I will bless those who bless you, and whoever curses you I will curse; and all peoples on earth will be blessed through you (Genesis 12:2-3).

The blessing God gives to Abraham is a blessing not just for his family. It is a blessing for the entire would to flow from the restoration of Abraham and his family. It is a blessing for all the peoples of the earth. Throughout Genesis, over and over again, God blesses the family of Abraham. As the story unfolds, the blessing of Abraham is a blessing continually extended from Abraham and his family to the entire world (See, Gen. 18:18; 22:18; 28:14).

In at least one modern translation of the Beatitudes, the term blessing is translated “Happy.” The Old Testament makes clear that, while happiness may result from the blessed life, the blessed life is not constituted by happiness. The blessed life is dependent upon the grace and mercy of God. God is the source of all blessings. It is God that establishes his covenant with Israel. It is God who establishes his covenant with David. It is God who promises to bless Israel and the house of David. To be blessed is to receive a state of wholeness and holiness that only God can provide. It is a gift, an act of mercy, not a reward.

The book of Psalms begins with a blessing:

Blessed is the person who does not walk in step with the wicked or stand in the way that sinners take or sit in the company of mockers, but whose delight is in the law of the Lord, and who meditates on His instructions day and night.

Such a  person is like a tree planted by streams of water,  which yields its fruit in season and whose leaf does not wither— whatever he or she does prospers.

Not so the wicked!  They are like chaff that the wind blows away. Therefore the wicked will not stand in the judgment,  nor sinners in the assembly of the righteous. For the Lord watches over the way of the righteous, but the way of the wicked leads to destruction.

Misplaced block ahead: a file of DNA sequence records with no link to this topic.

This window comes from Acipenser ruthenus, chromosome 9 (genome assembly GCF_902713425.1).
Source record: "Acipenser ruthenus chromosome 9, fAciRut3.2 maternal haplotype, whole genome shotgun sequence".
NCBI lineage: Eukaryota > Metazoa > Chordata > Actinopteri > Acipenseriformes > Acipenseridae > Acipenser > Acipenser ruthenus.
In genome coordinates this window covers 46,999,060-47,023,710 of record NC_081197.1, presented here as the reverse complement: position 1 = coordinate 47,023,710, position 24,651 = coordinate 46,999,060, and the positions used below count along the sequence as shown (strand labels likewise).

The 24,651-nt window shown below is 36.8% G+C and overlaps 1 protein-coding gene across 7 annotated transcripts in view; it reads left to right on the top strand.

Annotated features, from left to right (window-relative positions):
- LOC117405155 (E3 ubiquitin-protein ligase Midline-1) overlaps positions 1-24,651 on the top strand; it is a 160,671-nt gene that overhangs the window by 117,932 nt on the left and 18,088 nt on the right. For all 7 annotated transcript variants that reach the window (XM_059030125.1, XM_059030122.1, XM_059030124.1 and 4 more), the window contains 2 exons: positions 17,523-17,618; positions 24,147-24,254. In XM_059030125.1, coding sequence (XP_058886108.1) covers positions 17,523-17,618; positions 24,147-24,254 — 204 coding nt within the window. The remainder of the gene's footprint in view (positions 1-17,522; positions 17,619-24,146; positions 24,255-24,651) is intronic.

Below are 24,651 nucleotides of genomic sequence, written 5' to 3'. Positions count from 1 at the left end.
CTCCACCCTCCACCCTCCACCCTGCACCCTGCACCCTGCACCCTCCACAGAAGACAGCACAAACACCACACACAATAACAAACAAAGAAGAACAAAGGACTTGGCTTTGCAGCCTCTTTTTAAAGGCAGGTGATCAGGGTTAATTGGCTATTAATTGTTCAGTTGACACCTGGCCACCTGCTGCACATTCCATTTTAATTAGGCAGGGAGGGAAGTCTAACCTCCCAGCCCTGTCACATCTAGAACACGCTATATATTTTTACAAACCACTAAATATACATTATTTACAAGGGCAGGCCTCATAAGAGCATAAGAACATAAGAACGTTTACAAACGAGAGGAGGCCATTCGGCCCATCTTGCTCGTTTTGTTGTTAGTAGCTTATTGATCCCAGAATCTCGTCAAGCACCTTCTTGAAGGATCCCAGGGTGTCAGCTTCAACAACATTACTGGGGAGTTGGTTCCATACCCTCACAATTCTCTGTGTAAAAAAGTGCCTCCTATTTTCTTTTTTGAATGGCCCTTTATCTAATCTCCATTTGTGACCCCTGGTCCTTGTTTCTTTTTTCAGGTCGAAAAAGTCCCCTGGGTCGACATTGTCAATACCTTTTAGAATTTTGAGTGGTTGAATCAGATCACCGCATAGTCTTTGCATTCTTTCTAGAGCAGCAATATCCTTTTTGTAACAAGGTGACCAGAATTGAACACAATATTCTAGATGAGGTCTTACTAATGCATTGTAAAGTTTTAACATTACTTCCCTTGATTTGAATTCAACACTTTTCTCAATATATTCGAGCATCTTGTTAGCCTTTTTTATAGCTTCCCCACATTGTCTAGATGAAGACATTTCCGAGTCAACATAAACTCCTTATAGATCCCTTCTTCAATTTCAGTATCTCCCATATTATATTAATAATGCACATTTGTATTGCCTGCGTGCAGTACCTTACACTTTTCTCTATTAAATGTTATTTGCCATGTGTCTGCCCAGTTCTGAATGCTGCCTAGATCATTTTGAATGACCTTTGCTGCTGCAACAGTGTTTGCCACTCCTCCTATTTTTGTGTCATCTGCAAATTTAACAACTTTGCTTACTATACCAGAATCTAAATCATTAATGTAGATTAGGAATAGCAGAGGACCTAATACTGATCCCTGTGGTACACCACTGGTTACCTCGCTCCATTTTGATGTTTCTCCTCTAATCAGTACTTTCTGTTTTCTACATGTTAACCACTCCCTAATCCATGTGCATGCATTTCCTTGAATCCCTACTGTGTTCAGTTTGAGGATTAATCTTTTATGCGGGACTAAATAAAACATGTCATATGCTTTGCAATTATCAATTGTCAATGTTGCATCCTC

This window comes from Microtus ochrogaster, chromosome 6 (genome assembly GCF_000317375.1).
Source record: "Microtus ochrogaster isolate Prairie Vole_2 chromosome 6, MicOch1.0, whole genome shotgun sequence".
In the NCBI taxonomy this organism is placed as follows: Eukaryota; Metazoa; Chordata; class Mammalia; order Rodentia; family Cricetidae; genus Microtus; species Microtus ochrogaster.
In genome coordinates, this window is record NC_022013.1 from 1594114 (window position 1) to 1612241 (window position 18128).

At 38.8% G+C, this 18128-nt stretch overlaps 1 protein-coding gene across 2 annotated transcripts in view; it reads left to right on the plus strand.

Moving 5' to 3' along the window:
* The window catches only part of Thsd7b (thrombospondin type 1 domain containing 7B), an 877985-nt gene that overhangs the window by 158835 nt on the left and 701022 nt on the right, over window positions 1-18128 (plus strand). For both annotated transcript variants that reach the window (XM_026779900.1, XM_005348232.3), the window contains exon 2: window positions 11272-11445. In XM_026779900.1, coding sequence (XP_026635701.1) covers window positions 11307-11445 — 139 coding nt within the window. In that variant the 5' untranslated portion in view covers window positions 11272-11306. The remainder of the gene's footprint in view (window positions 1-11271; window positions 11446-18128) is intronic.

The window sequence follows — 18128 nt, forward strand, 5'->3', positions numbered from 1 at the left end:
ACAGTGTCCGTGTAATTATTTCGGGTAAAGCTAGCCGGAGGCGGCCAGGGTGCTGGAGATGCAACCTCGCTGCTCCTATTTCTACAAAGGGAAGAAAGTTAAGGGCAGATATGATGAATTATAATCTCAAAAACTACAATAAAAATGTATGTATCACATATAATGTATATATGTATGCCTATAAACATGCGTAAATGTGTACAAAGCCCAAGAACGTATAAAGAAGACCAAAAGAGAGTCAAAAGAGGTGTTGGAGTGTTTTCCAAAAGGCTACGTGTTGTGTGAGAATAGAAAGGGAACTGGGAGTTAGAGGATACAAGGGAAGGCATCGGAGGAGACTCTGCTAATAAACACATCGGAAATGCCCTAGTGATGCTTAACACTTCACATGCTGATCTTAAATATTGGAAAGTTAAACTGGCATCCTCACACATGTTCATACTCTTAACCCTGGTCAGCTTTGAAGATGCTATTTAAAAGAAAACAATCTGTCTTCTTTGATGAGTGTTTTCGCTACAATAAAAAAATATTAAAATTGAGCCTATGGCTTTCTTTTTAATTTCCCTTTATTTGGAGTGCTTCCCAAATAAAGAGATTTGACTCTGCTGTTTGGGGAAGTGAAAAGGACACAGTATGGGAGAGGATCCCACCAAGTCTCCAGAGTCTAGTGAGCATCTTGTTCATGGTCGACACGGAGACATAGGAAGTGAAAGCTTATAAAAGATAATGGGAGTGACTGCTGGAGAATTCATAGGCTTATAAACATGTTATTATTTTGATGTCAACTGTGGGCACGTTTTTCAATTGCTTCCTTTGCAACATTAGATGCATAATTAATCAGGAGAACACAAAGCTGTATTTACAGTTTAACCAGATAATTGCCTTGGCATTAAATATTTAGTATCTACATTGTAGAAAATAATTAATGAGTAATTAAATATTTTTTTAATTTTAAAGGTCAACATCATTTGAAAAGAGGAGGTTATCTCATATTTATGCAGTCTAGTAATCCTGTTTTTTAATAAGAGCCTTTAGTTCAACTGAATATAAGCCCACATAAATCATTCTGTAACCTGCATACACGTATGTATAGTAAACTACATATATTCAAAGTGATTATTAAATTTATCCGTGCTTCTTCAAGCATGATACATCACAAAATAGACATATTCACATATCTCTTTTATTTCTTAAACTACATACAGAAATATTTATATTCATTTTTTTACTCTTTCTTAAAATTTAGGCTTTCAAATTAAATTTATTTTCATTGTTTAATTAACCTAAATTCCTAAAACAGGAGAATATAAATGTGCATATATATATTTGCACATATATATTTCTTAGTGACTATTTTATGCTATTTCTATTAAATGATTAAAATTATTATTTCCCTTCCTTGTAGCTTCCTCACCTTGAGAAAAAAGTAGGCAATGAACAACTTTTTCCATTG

By the time the book of Psalms was written, the people of Israel had come to understand that the blessed life is also a life of righteousness and of following the instructions of the Lord God. The blessed person not only receives the blessing of fellowship with God, but also the blessing that comes with obedience to the instructions God is provided for his people. God has revealed in nature and in his word a way of life that leads to blessing.

Those who follow the way of wickedness and live contrary to God’s will, can never be blessed. Those who follow God’s will and become wise in good living, receive the blessing a fellowship with God. Those who follow the way of holiness and righteousness are recreated into the image of the God who created them in the first place and received the blessing of that re-creation.

Wisdom literature continues this same idea: the blessed life is a life lived according to the wisdom God has imbedded in the universe, a wisdom that is revealed for the people of God in God’s instructions and laws. Thus, in Proverbs 3 we read:

Blessed are those who find wisdom,  those who gain understanding, for wisdom is more profitable than silver  and yields better returns than gold.

She is more precious than rubies;  nothing you desire can compare with her. Long life is in her right hand;  in her left hand are riches and honor. Her ways are pleasant ways, and all her paths are peace.

She is a tree of life to those who take hold of her; those who hold her fast will be blessed (Proverbs 3:13-18).

 The blessed life is the wise life. Those who follow the path of wisdom (adapting their lives to divine and created reality), find a path that leads to peace and plenty. It is a way of life that leads to increased blessings and wisdom. For the wisdom writers, the blessings of God are to be found by those who find wisdom, a wisdom God imbedded in the universe he created. Thus, the wisdom writers go on to say:

By wisdom the Lord laid the earth’s foundations,  by understanding he set the heavens in place; by his knowledge the watery depths were divided, and the clouds let drop the dew (Proverbs 3:19-20).

The blessed life is a life filled with the kind of wisdom that can only come from God and from a life lived in fellowship with God. The blessed person listens to the voice of God’s creative wisdom, listens to it daily, and waits for God’s revelation of the proper course of action (Proverbs 8:34). Ultimately, the wise life is a life of trustful, faithful obedience to God (Proverbs 16:20). It cannot be achieved without the kind of deep reverence and respect for God that that Bible terms, “the fear of the Lord,” which is the beginning of wisdom and of the blessed life (Proverbs 1:6, 9:10; 28:14).